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Lamont was right, Connecticut needs tolls

Gov. Ned Lamont knows installing electronic tolls on Connecticut’s major highways is the sensible way to raise the revenues necessary to upgrade and maintain the state’s transportation system.

But Lamont has sent the signal that if the discussion about tolls is going to be renewed, someone else is going to have start it this time. You can hardly blame him.

The newly elected Democratic governor faced an embarrassing policy defeat in 2019 when he could not get support for his toll proposal despite his party holding solid majorities in the House and Senate. His plan for imposing tolls on all vehicles fell flat. He then retreated to a plan to just place a toll on large trucks — an idea he had campaigned on and one used in Rhode Island — but could not even get it to a vote because of opposition in the Senate.

Republicans were universally against tolls. No one broke ranks. Never mind that the idea of assessing a fee on someone who uses a service, rather than imposing a general tax, lines up with conservative values. Republicans proposed borrowing, with no new revenue source, leaving Connecticut residents and businesses to pay it back, and continuing to allow out-of-staters a free ride across the Connecticut interstates.

But while the toll opposition did not mesh with fiscal conservative values, it did make political sense, they thought, because who wants to pay a toll? They’re unpopular.

This universal Republican opposition placed enormous pressure on Democrats, who wanted at least a few Republicans joining hands with them before jumping off that cliff. Democrats could picture the election fliers arriving in mailboxes at election time blaming them for tolls.

Time has proved those Democrats feared too much and Lamont was right on the politics and the finances.

If opposing tolls was such a noble and politically popular position, certainly Republicans should have picked up seats in the recent election. Instead, they lost seats in the Senate and House, again. Would the outcome have been different if a toll plan had passed? Maybe a little. But maybe not.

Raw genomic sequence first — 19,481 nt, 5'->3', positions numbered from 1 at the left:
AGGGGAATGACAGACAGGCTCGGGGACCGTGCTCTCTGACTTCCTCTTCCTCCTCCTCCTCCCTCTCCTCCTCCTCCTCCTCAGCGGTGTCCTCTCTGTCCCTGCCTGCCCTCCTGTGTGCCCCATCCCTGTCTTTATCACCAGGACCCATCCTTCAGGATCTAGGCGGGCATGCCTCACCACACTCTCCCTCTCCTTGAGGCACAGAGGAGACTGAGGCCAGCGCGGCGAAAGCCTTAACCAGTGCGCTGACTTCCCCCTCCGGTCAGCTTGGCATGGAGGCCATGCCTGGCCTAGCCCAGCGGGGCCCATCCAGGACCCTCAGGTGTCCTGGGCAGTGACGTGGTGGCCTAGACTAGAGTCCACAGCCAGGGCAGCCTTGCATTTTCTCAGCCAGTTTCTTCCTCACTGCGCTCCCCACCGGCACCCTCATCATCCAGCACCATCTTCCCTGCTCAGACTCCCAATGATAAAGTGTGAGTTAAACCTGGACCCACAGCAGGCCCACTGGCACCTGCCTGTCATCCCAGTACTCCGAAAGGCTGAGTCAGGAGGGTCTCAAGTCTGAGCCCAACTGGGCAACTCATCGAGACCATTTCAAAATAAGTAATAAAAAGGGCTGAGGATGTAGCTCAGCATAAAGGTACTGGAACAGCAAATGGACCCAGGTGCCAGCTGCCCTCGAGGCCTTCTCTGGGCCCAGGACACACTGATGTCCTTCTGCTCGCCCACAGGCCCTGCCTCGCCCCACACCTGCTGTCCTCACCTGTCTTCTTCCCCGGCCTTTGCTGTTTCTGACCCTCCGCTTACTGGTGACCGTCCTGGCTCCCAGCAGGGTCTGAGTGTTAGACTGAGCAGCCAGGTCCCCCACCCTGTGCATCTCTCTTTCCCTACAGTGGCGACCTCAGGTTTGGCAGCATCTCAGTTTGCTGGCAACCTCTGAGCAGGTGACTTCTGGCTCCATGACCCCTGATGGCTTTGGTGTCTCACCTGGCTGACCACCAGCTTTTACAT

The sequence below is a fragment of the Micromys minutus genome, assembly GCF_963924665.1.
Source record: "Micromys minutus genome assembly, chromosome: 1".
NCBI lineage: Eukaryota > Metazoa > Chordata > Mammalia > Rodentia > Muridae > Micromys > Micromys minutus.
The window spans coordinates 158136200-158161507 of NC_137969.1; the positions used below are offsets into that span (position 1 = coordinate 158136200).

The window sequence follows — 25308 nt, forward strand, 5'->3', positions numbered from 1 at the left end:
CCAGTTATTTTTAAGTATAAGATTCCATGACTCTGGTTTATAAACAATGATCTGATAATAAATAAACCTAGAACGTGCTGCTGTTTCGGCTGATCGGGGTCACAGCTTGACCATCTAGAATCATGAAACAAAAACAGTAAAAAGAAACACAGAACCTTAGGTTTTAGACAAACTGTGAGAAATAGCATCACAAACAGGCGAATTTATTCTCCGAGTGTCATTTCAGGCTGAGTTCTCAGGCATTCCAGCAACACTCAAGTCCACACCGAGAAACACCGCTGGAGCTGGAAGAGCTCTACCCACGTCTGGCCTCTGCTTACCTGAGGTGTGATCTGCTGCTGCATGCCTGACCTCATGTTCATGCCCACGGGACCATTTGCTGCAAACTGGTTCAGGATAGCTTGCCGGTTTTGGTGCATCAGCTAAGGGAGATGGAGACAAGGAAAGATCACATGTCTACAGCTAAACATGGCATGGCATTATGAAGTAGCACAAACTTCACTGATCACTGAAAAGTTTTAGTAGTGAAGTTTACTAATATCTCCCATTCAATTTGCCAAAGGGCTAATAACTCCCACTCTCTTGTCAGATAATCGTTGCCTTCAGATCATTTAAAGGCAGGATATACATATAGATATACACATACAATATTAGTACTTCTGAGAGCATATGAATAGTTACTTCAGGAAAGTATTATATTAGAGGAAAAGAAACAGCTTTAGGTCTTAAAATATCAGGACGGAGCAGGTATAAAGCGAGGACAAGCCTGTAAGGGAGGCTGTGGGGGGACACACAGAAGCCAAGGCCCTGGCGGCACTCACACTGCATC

And in its recent Fiscal Accountability Report released this month, using the drab but precise language of the accountant, the nonpartisan Office of Fiscal Analysis warned the Special Transportation Fund is headed for a serious crash.

The state is spending more on transportation than it is taking in through taxation. And it is only spending enough to maintain the system and provide modest upgrades, not making the major investment that is necessary for a 21st century transportation infrastructure.

“If unchanged, the cumulative balance of the STF is expected to be fully expended in FY 24,” states the report.

In other words, by 2024 the transportation fund, which funds Department of Transportation operations and pays the debt on borrowing for highway, bridge and rail improvements, will be broke.

The transportation fund is supported by fuel taxes and a share of the sales tax, which have plunged by a combined $175.3 million in the current fiscal year. It is no surprise that people are driving less. And many will continue driving less, and paying less in gas taxes, even after the pandemic, as the ability to work remotely has been demonstrated.

What will increase is truck traffic, as the digital marketplace continues to grow and more goods are delivered to our doors. But if those trucks gas up elsewhere, Connecticut will see no increased revenue from them, because Connecticut does not have tolls.

Lamont keeps telling reporters he won’t propose tolls again but will push legislators for their ideas on how to pay for transportation needs. Maybe someone will sheepishly raise his hand in the back of the caucus room. “How about tolls, governor?”

Tolls. Now there’s an interesting idea.

Paul Choiniere is the editorial page editor. 


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